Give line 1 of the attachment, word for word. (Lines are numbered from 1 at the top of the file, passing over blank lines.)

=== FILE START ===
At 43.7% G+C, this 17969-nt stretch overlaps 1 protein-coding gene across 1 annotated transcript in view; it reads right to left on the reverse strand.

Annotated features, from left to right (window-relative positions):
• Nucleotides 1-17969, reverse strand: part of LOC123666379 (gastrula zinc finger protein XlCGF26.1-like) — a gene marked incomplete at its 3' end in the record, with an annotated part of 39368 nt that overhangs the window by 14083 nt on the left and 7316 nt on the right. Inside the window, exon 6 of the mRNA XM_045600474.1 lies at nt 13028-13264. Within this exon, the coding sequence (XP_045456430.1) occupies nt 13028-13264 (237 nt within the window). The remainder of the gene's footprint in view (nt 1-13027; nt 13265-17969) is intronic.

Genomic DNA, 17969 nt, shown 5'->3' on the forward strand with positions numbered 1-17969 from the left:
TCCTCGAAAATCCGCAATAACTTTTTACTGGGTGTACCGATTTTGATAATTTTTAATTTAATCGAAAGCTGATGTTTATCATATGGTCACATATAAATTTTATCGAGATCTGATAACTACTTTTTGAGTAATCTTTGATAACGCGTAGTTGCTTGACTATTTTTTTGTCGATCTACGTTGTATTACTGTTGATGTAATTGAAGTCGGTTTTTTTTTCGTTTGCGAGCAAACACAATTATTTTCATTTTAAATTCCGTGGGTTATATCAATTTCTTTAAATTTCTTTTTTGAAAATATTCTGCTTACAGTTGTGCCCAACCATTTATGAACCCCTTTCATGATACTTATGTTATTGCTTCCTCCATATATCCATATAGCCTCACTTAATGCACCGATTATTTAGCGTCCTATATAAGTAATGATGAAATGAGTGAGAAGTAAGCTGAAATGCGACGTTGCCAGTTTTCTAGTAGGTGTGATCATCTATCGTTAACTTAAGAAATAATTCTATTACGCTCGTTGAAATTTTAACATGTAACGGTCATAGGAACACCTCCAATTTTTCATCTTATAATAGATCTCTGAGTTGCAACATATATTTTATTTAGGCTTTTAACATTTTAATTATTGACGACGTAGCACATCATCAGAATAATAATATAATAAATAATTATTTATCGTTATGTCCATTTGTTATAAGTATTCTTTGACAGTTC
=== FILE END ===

At 43.7% G+C, this 17969-nt stretch overlaps 1 protein-coding gene across 1 annotated transcript in view; it reads right to left on the reverse strand.